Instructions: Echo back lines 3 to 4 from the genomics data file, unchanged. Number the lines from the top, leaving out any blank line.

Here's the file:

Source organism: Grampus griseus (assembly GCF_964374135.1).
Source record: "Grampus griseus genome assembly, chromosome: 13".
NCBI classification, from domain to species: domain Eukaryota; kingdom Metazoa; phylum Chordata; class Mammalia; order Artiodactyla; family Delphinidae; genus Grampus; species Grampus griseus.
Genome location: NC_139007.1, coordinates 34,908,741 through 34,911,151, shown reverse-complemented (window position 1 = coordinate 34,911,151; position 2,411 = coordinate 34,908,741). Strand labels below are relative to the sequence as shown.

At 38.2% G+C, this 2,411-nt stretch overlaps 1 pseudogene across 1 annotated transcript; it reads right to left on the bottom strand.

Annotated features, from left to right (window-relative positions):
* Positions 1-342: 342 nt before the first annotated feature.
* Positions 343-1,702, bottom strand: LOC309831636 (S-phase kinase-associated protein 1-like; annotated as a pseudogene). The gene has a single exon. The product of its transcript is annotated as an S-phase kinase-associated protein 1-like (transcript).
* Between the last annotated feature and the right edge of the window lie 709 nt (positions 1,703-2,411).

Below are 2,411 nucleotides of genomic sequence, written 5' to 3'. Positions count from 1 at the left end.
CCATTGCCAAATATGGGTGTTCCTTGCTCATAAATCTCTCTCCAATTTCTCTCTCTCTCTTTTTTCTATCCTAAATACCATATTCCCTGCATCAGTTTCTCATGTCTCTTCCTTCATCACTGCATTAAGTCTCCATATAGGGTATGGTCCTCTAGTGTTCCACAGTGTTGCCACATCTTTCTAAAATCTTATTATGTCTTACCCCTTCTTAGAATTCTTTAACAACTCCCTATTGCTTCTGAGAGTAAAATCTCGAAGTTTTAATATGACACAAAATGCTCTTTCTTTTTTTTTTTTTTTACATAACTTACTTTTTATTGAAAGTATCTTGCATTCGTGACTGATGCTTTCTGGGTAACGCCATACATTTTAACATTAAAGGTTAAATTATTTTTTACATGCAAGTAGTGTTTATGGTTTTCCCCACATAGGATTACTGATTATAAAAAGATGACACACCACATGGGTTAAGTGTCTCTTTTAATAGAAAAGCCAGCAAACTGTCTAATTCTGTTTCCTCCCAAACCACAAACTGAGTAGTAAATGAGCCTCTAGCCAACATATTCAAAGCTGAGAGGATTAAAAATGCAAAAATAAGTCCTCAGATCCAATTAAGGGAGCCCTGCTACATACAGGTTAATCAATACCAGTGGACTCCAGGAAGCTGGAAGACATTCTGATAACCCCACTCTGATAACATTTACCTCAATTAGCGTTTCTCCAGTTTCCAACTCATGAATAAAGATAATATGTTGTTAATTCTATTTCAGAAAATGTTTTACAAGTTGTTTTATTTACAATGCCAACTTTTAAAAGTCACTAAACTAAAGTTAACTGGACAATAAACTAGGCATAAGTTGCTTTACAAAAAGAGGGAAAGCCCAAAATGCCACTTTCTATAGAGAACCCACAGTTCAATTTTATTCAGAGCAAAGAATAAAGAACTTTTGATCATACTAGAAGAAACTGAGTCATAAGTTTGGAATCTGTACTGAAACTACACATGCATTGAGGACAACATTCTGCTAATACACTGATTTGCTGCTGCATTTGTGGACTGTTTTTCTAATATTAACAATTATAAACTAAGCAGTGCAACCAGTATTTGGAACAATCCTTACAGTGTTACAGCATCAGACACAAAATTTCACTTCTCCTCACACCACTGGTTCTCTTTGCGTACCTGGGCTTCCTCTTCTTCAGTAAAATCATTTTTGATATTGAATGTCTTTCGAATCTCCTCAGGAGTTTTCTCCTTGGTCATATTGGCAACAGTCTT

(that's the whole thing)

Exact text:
NCBI classification, from domain to species: domain Eukaryota; kingdom Metazoa; phylum Chordata; class Mammalia; order Artiodactyla; family Delphinidae; genus Grampus; species Grampus griseus.
Genome location: NC_139007.1, coordinates 34,908,741 through 34,911,151, shown reverse-complemented (window position 1 = coordinate 34,911,151; position 2,411 = coordinate 34,908,741). Strand labels below are relative to the sequence as shown.